Philip D. Jaffé
Philip is a full professor at the University of Geneva (Switzerland). In 2018, he was elected to the United Nations Committee on the Rights of the Child. A clinical and a forensic psychologist who trained in Switzerland and in the USA, he is still a practicing licensed psychotherapist and a court-appointed expert witness. Beyond the traditional "teach, research, publish or perish missions" required by a leading university, his vision of academic life is to branch out in the community at large as a science practitioner and educator. www.jaffe.ch
Ton is Vice-Dean of Leiden Law School and he holds the UNICEF Chair in Children’s Rights at Leiden University, the Netherlands. He is the Director of the Master’s Programme (LL.M) Advanced Studies in International Children’s Rights. He also coordinates the Leiden Summer School on International Children’s Rights.
He teaches and publishes widely on issues related to international children’s rights, juvenile justice, child friendly justice, deprivation of liberty of children, violence against children and access to justice for children. Ton Liefaard regularly works as a consultant for international organizations, including UN agencies, the Council of Europe and the European Union. He has also served as an advisor to the Dutch government on issues related to children’s rights, juvenile justice, child protection and family law. He was a member of the International Advisory Board of the United Nations Global Study on Children Deprived of Liberty.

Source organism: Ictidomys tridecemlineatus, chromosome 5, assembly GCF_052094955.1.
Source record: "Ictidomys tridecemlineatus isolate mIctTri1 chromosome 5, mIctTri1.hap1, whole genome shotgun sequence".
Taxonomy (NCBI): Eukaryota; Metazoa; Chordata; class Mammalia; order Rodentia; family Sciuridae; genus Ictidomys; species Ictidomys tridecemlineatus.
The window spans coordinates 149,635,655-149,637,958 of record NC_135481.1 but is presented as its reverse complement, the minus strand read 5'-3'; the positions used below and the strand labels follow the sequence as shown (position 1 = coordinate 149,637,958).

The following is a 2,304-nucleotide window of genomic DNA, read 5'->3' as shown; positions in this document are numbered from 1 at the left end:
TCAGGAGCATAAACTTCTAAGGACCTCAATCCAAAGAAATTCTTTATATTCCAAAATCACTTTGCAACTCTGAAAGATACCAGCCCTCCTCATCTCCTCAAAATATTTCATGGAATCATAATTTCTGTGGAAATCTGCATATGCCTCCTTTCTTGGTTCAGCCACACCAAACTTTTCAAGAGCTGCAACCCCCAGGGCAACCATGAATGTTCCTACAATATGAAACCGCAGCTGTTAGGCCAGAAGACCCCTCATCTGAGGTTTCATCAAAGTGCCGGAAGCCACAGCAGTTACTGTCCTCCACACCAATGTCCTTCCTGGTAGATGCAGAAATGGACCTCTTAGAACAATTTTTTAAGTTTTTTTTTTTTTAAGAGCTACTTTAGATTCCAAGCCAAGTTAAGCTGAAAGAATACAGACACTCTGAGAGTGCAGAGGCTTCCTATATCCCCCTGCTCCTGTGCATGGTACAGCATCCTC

Kay is Professor of Childhood Policy at the University of Edinburgh. She is part of the Childhood and Youth Studies at Moray House School of Education and Sport. Her policy, academic and teaching work is centred around children’s human rights.
When? Tue 3rd May, 14:00-17:00
Where? Paterson’s Land 1.18, Moray House School of Education and Sport
Are you interested in learning more about music and movement as participatory methodologies with children and young people? Would you like to try out some new methods?
Please join us for this interactive workshop with Juan Manuel Gomez, Yeiner Belalcazar and Julian Garcia from Mr Klaje musician collective.
We invite you to participate in an exciting workshop run by the Mr Klaje band of Colombian musicians who will teach you the rhythms and practices of Colombian cultural engagements for reconciliation. Their work stimulates social change through the promotion of collaboration around themes such as diversity, coexistence, conflict and peace. Mr Klaje are renowned in Colombia for their performances and insightful and participatory workshops. (For further information see their work featured in The Guardian).